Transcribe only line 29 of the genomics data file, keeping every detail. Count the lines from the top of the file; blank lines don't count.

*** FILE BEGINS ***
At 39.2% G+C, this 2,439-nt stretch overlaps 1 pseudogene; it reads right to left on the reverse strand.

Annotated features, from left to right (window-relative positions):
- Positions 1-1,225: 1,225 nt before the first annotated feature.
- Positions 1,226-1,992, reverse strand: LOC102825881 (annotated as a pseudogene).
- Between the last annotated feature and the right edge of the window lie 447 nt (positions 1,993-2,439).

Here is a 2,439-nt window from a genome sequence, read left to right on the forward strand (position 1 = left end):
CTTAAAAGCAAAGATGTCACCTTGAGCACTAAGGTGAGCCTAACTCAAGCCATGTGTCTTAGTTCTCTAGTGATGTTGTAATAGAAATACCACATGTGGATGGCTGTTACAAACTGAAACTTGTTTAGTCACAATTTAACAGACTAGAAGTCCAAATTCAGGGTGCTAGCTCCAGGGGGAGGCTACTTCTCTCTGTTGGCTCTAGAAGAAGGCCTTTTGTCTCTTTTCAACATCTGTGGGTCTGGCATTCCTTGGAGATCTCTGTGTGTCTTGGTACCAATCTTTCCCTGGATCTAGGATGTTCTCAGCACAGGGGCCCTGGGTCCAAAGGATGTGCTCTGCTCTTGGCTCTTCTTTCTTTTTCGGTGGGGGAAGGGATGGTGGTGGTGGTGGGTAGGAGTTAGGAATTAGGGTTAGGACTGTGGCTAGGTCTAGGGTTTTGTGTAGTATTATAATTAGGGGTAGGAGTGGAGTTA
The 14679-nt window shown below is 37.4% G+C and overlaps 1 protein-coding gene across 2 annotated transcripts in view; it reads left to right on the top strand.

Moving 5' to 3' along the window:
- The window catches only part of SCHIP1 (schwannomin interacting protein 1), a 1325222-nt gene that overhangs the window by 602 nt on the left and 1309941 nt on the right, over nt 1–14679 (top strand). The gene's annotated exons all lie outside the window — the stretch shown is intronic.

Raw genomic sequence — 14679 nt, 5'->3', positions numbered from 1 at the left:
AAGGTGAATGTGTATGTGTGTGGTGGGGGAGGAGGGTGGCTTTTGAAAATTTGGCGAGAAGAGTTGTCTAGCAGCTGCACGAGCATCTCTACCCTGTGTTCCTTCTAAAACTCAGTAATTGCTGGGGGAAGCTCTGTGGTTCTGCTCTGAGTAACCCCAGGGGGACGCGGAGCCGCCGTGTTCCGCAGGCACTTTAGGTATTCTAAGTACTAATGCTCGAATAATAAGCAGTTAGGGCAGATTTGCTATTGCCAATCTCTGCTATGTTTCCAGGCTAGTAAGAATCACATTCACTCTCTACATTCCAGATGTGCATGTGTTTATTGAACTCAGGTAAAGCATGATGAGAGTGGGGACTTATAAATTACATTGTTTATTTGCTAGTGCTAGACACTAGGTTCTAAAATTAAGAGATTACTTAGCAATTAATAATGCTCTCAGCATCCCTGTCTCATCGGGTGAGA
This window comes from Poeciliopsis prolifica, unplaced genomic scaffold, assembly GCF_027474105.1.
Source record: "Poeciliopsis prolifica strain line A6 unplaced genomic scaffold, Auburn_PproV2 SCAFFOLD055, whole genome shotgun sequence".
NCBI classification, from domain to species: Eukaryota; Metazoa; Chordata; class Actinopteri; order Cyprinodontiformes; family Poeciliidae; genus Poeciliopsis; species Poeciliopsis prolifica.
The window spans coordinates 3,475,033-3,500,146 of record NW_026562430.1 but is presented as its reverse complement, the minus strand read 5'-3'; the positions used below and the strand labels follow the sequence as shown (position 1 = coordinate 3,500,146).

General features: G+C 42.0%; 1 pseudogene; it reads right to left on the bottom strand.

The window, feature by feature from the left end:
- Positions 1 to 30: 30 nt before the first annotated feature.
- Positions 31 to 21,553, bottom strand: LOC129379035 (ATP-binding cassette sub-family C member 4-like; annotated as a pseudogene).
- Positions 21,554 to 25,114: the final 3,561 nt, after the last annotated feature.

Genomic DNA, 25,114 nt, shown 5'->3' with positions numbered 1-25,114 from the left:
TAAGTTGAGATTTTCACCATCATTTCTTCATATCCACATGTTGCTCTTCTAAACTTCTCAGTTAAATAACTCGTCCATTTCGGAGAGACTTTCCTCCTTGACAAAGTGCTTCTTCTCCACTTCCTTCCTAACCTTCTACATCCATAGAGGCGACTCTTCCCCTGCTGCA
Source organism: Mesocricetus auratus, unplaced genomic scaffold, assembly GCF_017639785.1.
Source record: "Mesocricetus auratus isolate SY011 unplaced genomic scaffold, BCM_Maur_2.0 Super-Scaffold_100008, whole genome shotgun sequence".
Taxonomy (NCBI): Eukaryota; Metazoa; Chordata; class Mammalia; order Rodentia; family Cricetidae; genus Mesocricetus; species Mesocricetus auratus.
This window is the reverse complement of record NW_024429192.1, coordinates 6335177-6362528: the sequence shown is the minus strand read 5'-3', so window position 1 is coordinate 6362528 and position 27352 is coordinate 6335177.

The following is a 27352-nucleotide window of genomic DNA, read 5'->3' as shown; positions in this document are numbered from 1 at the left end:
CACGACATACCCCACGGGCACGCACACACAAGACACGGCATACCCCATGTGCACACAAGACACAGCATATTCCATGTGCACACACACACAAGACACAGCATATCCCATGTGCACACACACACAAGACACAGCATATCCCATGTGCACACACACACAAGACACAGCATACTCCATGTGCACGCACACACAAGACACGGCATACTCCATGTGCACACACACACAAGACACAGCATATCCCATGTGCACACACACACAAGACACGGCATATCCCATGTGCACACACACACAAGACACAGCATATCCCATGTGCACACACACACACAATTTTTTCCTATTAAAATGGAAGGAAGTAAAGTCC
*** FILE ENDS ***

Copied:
CACGACATACCCCACGGGCACGCACACACAAGACACGGCATACCCCATGTGCACACAAGACACAGCATATTCCATGTGCACACACACACAAGACACAGCATATCCCATGTGCACACACACACAAGACACAGCATATCCCATGTGCACACACACACAAGACACAGCATACTCCATGTGCACGCACACACAAGACACGGCATACTCCATGTGCACACACACACAAGACACAGCATATCCCATGTGCACACACACACAAGACACGGCATATCCCATGTGCACACACACACAAGACACAGCATATCCCATGTGCACACACACACACAATTTTTTCCTATTAAAATGGAAGGAAGTAAAGTCC